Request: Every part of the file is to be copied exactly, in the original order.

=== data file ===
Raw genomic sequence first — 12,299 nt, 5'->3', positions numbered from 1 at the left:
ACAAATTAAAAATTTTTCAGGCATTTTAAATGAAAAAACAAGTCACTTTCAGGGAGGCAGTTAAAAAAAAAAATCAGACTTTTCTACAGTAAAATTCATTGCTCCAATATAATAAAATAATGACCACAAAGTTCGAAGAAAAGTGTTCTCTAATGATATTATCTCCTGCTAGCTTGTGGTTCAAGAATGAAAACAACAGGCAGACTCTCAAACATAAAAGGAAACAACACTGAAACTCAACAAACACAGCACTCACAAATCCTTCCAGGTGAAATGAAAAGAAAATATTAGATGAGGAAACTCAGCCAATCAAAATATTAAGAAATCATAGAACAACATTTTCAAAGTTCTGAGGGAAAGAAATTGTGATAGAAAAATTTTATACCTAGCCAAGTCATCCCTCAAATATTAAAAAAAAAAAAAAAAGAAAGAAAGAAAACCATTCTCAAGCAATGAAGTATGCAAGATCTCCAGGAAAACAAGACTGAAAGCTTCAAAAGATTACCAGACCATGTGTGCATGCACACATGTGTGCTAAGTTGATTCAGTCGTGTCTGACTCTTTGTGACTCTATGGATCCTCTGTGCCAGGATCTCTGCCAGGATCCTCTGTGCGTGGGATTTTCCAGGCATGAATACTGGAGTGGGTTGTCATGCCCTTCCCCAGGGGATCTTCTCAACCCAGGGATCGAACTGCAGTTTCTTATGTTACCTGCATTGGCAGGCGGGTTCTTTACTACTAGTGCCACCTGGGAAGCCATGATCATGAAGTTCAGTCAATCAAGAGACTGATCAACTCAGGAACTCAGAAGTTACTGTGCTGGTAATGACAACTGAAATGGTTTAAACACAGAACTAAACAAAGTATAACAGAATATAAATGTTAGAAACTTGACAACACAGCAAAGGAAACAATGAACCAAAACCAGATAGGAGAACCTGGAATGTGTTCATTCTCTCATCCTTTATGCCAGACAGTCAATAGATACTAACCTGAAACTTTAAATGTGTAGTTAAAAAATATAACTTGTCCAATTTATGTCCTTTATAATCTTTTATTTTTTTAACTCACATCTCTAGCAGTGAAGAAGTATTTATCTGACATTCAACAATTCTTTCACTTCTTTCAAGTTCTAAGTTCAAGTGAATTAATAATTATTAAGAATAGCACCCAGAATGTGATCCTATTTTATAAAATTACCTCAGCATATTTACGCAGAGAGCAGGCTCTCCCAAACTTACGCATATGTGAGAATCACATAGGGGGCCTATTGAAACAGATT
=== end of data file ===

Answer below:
Raw genomic sequence first — 12,299 nt, 5'->3', positions numbered from 1 at the left:
ACAAATTAAAAATTTTTCAGGCATTTTAAATGAAAAAACAAGTCACTTTCAGGGAGGCAGTTAAAAAAAAAAATCAGACTTTTCTACAGTAAAATTCATTGCTCCAATATAATAAAATAATGACCACAAAGTTCGAAGAAAAGTGTTCTCTAATGATATTATCTCCTGCTAGCTTGTGGTTCAAGAATGAAAACAACAGGCAGACTCTCAAACATAAAAGGAAACAACACTGAAACTCAACAAACACAGCACTCACAAATCCTTCCAGGTGAAATGAAAAGAAAATATTAGATGAGGAAACTCAGCCAATCAAAATATTAAGAAATCATAGAACAACATTTTCAAAGTTCTGAGGGAAAGAAATTGTGATAGAAAAATTTTATACCTAGCCAAGTCATCCCTCAAATATTAAAAAAAAAAAAAAAAGAAAGAAAGAAAACCATTCTCAAGCAATGAAGTATGCAAGATCTCCAGGAAAACAAGACTGAAAGCTTCAAAAGATTACCAGACCATGTGTGCATGCACACATGTGTGCTAAGTTGATTCAGTCGTGTCTGACTCTTTGTGACTCTATGGATCCTCTGTGCCAGGATCTCTGCCAGGATCCTCTGTGCGTGGGATTTTCCAGGCATGAATACTGGAGTGGGTTGTCATGCCCTTCCCCAGGGGATCTTCTCAACCCAGGGATCGAACTGCAGTTTCTTATGTTACCTGCATTGGCAGGCGGGTTCTTTACTACTAGTGCCACCTGGGAAGCCATGATCATGAAGTTCAGTCAATCAAGAGACTGATCAACTCAGGAACTCAGAAGTTACTGTGCTGGTAATGACAACTGAAATGGTTTAAACACAGAACTAAACAAAGTATAACAGAATATAAATGTTAGAAACTTGACAACACAGCAAAGGAAACAATGAACCAAAACCAGATAGGAGAACCTGGAATGTGTTCATTCTCTCATCCTTTATGCCAGACAGTCAATAGATACTAACCTGAAACTTTAAATGTGTAGTTAAAAAATATAACTTGTCCAATTTATGTCCTTTATAATCTTTTATTTTTTTAACTCACATCTCTAGCAGTGAAGAAGTATTTATCTGACATTCAACAATTCTTTCACTTCTTTCAAGTTCTAAGTTCAAGTGAATTAATAATTATTAAGAATAGCACCCAGAATGTGATCCTATTTTATAAAATTACCTCAGCATATTTACGCAGAGAGCAGGCTCTCCCAAACTTACGCATATGTGAGAATCACATAGGGGGCCTATTGAAACAGATT